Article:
We shouldn't be judging a political leader on what he or she has been saying or doing a few weeks before an election. Assessment needs to be based on the prior years. In Mr. Trudeau's case, even putting aside the question of what we should expect to see in someone with such a privileged upbringing, a quick review of the past couple years is evidence enough.
There is nothing intrinsically "Canadian," let alone "conservative," about leveraging insecurity, racism and xenophobia for votes through ethnic scapegoating. That is not a "conservative" strategy; it's a fascist strategy with a long and bloody history, and it has no place in Canada. On October 19th, we have a chance to "take our country back." We have the chance to declare once and for all that who and what we are as Canadians is no longer for sale. We have a chance to steer Canada off its collision course with history, to save it from derailing and crashing beyond our ability to recognize it, let alone repair it.
Without sounding obvious, it all starts and stops with you. Your behaviour does impact what will happen. How you choose to discuss issues with others does have influence. How you choose to collect information to inform your decision does inspire the end result. And in the end, it does come down to this. Choose to vote and something will happen. Choose not to vote and something different will happen.
After months of an on-air campaign claiming Liberal leader Justin Trudeau is "just not ready" to be prime minister, another gruelling 78-day election campaign spewing the now tired slogan and, indeed, almost 10 years in office, it's become evident that Harper himself just isn't ready for an increasingly diverse Canadian future. The duplicitous, short-term Conservative strategy of stoking racial tensions for xenophobic votes will have the long-term impact of alienating future electors who clearly hold the cards on which party will dominate federal politics in the coming decades if not sooner.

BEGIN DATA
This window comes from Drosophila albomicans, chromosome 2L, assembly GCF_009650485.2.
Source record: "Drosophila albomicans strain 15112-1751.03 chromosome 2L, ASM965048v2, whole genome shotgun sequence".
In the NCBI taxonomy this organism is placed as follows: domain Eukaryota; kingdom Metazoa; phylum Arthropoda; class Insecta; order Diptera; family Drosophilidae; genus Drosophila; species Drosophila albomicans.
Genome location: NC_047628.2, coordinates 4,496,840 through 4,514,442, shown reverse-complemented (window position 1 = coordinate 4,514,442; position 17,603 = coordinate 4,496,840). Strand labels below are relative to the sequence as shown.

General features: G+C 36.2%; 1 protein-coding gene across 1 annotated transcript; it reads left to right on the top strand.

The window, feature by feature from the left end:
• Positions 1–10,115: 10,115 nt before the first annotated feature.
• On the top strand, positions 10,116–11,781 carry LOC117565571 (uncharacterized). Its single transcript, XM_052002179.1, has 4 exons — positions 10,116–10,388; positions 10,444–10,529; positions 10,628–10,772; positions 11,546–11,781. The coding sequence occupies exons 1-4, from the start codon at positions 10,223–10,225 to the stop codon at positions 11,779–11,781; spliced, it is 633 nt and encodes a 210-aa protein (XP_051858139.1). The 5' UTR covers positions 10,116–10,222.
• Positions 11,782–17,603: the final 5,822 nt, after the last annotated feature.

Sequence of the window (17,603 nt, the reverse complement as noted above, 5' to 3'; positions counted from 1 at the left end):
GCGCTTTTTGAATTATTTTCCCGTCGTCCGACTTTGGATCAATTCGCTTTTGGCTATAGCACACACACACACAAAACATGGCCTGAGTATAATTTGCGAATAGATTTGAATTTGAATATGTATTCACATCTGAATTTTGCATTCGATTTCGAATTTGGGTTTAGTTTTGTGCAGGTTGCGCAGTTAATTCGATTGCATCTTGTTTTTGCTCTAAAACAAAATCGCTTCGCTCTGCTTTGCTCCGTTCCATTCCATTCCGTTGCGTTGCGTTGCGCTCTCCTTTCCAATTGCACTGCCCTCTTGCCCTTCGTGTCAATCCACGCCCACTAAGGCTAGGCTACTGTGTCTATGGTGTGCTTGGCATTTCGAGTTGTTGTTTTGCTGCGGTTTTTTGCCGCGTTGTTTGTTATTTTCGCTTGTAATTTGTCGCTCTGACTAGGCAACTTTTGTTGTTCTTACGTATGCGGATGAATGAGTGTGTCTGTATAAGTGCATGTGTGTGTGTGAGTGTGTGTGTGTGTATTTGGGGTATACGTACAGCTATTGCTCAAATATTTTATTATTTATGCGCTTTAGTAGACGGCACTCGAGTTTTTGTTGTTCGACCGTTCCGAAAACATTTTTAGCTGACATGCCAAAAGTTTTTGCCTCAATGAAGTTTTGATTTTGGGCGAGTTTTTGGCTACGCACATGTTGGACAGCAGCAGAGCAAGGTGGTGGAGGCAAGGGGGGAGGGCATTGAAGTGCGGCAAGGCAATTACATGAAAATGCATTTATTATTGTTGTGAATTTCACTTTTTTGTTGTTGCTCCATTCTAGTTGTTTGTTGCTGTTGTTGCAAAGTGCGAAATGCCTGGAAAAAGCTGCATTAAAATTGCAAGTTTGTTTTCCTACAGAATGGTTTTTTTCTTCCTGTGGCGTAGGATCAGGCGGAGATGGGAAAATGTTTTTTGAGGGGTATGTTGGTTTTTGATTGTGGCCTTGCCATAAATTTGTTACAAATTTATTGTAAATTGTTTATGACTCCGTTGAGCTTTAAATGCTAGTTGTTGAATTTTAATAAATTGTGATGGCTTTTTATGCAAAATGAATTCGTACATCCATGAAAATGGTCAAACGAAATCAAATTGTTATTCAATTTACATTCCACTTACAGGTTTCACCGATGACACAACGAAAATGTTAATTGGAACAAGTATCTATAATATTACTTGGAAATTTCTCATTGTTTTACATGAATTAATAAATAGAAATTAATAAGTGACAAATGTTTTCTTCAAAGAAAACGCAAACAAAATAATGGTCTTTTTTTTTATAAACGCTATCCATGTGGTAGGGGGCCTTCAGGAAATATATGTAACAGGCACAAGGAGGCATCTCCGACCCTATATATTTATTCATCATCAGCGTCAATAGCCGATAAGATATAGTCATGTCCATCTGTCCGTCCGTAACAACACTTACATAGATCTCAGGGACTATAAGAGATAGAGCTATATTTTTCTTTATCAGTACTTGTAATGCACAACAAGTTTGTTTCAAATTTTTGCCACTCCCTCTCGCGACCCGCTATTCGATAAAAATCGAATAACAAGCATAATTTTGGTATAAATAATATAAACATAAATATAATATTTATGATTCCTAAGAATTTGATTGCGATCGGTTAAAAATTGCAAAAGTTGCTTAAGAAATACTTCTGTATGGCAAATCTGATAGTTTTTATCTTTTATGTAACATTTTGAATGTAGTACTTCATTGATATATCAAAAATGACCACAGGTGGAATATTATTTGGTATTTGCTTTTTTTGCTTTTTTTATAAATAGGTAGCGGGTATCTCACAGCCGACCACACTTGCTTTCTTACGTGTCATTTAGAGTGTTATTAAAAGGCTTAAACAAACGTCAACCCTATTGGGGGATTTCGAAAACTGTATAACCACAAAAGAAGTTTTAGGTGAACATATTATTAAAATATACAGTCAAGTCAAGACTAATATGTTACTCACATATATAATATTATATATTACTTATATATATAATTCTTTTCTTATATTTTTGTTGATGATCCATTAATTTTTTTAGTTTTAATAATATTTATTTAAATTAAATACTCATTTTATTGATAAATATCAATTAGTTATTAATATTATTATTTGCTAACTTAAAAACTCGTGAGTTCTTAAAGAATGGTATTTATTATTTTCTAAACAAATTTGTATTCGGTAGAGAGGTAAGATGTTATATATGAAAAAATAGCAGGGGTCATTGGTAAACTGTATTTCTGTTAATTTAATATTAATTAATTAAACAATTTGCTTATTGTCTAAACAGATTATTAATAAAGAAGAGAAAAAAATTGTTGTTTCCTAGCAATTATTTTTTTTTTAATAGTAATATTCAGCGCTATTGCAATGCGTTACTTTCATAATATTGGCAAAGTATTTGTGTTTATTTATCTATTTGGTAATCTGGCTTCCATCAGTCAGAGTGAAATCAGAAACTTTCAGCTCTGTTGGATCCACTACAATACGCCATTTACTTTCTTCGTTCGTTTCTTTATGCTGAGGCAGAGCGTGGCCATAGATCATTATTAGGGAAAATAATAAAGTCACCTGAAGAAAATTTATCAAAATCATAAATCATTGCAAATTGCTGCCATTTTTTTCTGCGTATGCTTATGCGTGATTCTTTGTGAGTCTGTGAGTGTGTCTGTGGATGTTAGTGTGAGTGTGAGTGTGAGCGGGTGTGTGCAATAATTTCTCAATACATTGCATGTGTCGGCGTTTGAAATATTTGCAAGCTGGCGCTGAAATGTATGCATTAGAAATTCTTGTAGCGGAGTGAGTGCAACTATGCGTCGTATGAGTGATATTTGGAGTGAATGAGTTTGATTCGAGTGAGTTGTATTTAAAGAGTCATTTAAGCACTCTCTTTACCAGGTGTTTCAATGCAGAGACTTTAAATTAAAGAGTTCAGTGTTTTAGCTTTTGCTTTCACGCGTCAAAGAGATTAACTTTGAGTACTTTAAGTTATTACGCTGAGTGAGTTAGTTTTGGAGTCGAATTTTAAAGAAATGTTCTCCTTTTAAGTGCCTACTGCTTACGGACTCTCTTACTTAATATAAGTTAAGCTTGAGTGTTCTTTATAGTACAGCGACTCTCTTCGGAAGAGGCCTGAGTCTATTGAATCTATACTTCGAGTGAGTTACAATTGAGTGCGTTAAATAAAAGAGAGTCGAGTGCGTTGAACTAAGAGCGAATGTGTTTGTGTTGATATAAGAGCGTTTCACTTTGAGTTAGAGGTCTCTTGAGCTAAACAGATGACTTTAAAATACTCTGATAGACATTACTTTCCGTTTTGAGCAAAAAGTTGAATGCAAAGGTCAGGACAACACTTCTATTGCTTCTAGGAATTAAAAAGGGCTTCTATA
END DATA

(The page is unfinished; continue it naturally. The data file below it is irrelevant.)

Karen Selick recently wrote the most honest column we will see in this election campaign -- Ms. Selick would permit "niqab-wearers" the benefit of Canadian citizenship, so long as they continued to play by her rules. If they did not, she suggests Canadians ought to deny them service at restaurants, refuse them as renters and as employees. What Ms. Selick fails to understand is she is affirming that her own membership is conditional.
When the Muslim Canadian Congress called for an outright ban on the wearing of the niqab or the burka, they have gone too far. But that doesn't mean that we have to celebrate such restrictive clothing. Apart from the degrading and misogynistic aspects of burkas and niqabs, they offend against a fundamental implicit tenet of our society.
Stephen Harper is campaigning on fear, using the niqab as a wedge issue scapegoating Muslims. It is no coincidence that a senior adviser on the Conservative campaign is an Australian strategist known for dogwhistle politics against cultural minorities.